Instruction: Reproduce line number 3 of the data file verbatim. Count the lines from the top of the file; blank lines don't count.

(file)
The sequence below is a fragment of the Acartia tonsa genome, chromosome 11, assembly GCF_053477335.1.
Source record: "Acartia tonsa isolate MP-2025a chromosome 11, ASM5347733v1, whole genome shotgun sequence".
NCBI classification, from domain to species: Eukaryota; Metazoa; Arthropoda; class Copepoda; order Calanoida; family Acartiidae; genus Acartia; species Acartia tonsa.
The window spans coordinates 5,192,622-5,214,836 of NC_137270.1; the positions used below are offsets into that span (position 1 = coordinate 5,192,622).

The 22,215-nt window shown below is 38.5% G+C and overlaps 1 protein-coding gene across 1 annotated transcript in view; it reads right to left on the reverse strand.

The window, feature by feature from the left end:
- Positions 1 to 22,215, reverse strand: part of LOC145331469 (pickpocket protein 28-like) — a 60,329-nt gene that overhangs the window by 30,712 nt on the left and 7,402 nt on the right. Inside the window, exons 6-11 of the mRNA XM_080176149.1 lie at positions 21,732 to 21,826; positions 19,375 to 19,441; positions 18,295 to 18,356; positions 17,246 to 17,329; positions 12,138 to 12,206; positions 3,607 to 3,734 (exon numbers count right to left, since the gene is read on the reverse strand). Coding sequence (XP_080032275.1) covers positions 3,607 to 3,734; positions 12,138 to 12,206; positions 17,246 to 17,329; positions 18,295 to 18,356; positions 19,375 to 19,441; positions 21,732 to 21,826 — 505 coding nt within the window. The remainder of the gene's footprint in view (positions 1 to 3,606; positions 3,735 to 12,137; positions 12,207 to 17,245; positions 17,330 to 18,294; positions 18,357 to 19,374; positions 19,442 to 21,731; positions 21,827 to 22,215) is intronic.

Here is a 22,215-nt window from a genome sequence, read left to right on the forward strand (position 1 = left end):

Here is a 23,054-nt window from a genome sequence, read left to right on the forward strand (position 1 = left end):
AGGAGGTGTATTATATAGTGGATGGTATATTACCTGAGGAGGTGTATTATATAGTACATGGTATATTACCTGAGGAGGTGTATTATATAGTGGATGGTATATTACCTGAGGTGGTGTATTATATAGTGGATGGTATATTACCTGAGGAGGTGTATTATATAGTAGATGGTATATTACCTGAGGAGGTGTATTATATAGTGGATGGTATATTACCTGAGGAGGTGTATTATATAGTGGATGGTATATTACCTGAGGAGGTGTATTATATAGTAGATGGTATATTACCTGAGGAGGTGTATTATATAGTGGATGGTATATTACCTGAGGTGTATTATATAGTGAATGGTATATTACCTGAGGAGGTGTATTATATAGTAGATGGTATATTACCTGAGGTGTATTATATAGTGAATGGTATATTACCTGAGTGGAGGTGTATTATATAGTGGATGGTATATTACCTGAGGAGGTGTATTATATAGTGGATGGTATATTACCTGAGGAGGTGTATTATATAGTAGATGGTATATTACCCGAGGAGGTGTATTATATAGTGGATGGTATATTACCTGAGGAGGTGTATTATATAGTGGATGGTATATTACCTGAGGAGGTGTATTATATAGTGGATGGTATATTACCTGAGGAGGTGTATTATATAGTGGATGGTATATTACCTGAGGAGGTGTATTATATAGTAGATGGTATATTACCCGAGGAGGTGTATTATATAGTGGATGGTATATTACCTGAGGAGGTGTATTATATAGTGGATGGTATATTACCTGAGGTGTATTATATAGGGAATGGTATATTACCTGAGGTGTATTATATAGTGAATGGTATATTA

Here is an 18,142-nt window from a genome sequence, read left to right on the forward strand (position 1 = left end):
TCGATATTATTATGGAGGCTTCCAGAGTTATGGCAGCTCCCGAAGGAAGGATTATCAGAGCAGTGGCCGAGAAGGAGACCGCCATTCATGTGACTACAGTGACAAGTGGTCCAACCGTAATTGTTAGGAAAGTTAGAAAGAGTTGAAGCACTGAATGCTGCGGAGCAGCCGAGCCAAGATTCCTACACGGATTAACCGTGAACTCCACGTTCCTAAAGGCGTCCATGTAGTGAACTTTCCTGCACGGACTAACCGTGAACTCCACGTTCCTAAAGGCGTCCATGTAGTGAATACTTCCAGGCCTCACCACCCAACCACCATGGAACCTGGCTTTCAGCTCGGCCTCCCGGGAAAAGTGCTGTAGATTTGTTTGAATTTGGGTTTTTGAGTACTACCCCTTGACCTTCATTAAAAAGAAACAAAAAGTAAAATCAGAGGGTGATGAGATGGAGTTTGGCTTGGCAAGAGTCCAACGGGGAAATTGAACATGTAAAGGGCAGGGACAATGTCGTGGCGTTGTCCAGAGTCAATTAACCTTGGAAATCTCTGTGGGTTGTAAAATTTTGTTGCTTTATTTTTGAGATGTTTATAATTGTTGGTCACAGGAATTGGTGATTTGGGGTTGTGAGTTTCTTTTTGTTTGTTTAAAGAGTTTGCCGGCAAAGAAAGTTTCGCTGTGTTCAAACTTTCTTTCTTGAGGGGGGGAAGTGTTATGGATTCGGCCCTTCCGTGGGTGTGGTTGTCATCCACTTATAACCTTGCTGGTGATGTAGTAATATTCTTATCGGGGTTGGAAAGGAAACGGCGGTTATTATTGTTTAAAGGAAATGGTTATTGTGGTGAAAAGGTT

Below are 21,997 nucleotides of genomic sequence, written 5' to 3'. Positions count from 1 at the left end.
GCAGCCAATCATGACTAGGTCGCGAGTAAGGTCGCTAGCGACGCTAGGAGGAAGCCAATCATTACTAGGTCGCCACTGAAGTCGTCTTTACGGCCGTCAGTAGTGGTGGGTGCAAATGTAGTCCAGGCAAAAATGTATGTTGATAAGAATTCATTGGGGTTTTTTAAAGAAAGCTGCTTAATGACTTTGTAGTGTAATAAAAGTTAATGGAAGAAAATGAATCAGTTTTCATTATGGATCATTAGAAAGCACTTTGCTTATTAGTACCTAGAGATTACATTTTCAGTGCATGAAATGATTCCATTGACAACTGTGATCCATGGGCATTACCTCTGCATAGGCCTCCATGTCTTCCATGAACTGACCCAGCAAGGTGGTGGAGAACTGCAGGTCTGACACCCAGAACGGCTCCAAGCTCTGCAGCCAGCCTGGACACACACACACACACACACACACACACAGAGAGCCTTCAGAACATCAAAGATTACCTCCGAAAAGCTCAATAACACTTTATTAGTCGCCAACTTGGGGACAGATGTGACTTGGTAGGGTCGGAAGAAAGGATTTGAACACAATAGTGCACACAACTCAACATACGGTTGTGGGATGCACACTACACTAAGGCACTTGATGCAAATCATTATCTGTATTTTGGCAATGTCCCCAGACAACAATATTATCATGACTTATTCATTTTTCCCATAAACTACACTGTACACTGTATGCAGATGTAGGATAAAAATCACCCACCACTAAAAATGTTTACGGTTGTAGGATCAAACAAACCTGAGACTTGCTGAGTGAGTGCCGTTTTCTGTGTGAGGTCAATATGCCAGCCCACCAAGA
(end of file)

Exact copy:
NCBI classification, from domain to species: Eukaryota; Metazoa; Arthropoda; class Copepoda; order Calanoida; family Acartiidae; genus Acartia; species Acartia tonsa.